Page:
Those access controls can still be used. No law (neither in existence, nor proposed (including this one) will stop you from doing so. This proposal simply states that those copy protection measures no longer have the force of law. It does not lessen the punishments for infringements made by bypassing copy protection measures. It does not remove rights copyright holders have.
There are few (if any) copy protection measures that haven't been broken, and there is still the analog hole. No work that has copy protection measures is safe, nor would it be difficult to copy them. People who want to infringe on a work will do so regardless of the anitcircumvention clause. By removing it, all that is happening is that the rights of people are being given back to do things that are not otherwise illegal (such as unlocking phones, fair use copying, copying public domain works, etc). Those who violated the anticircumvention clause to infringe are still committing infringement, while those who violated it for non-infringing purposes are no longer breaking the law.
What exactly do you have a problem with in this case? How exactly is copyright law being weakened?
Not only that, but the law disagrees with you completely. Section 1201(c) states:
Other Rights, Etc., Not Affected.—(1) Nothing in this section shall affect rights, remedies, limitations, or defenses to copyright infringement, including fair use, under this title.
If nothing in 1201 affects the rights of copyright holders, repealing it cannot possibly affect those rights either.
If we added murder to copyright law does that mean murdering someone is an infringement of copyrights also? It doesn't belong there. You can debate about whether it should be a law, but it doesn't belong in copyright law. It is being used by all sorts of entities that have nothing to do with copyrights. It can be used to lock up non-copyrighted works, or even non-works (such as hardware). It is not a copyright law, so it's removal either from title 17 or from law altogether in no way weakens copyright law. That some copyright holders were able to use it is no different than that copyright holders are also protected by murder laws.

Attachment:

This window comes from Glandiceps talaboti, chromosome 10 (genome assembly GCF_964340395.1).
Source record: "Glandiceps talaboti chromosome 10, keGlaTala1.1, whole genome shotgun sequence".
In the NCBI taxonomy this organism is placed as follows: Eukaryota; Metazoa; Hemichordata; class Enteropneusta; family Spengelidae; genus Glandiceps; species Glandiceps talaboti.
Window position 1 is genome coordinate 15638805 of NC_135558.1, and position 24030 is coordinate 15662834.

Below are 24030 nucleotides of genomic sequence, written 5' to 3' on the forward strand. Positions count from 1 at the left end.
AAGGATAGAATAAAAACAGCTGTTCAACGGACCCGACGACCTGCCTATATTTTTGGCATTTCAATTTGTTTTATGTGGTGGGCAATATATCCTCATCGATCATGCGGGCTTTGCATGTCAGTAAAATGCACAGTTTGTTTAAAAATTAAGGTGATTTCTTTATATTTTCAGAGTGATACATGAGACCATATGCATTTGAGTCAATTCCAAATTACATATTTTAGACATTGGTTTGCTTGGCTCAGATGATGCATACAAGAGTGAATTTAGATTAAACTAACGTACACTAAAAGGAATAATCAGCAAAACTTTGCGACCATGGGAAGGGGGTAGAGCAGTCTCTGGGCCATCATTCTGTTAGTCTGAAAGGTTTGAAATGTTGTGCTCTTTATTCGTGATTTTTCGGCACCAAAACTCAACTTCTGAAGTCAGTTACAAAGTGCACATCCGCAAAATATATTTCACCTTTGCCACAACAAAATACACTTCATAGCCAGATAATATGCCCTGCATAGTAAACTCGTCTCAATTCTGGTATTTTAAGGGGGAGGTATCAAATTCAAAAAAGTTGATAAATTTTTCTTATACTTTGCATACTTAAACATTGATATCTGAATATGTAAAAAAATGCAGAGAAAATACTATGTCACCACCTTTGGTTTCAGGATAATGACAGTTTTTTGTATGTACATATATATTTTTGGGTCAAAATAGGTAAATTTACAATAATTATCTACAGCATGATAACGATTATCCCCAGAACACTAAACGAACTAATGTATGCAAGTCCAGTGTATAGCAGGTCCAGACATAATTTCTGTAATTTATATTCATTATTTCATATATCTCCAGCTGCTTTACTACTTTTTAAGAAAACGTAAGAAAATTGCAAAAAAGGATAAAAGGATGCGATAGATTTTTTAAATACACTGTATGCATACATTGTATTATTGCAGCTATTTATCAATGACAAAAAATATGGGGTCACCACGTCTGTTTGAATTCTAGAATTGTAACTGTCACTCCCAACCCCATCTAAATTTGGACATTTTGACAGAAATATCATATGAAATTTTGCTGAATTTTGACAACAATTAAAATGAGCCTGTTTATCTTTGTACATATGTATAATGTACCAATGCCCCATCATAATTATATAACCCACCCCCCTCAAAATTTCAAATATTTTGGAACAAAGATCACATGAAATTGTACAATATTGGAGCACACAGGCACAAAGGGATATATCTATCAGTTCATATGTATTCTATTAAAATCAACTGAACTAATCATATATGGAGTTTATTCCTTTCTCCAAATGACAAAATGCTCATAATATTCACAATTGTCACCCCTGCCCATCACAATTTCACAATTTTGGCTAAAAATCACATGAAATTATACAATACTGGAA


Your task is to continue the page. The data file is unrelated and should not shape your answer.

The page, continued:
So you're talking about a case where someone has done nothing wrong except assert their fair use rights? Copyright has never been about stopping all forms of copyring and distribution. The antircircumvention clause tried to add that, and did so in such a way as to end run around fair use, and to include all sorts of circumstances where copyrights weren't involved at all. That's why the DMCA is cited by printer manufacturers and why it prevents unlocking phones. Those issues have nothing to do with copyright. The anticircumvention clause was misplaced in copyright law.
What rights are lessened? You still have the right to add copy protection measures to whatever you want to (copyrighted or not). I still don't have the right to copy your copyrighted works under those certain circumstances, but now I would have the right to copy non-copyrighted works all the time or copyrighted works under those circumstances.
The only directions I see rights going here is an increase in rights the people should already have. But copyrights aren't weakened at all.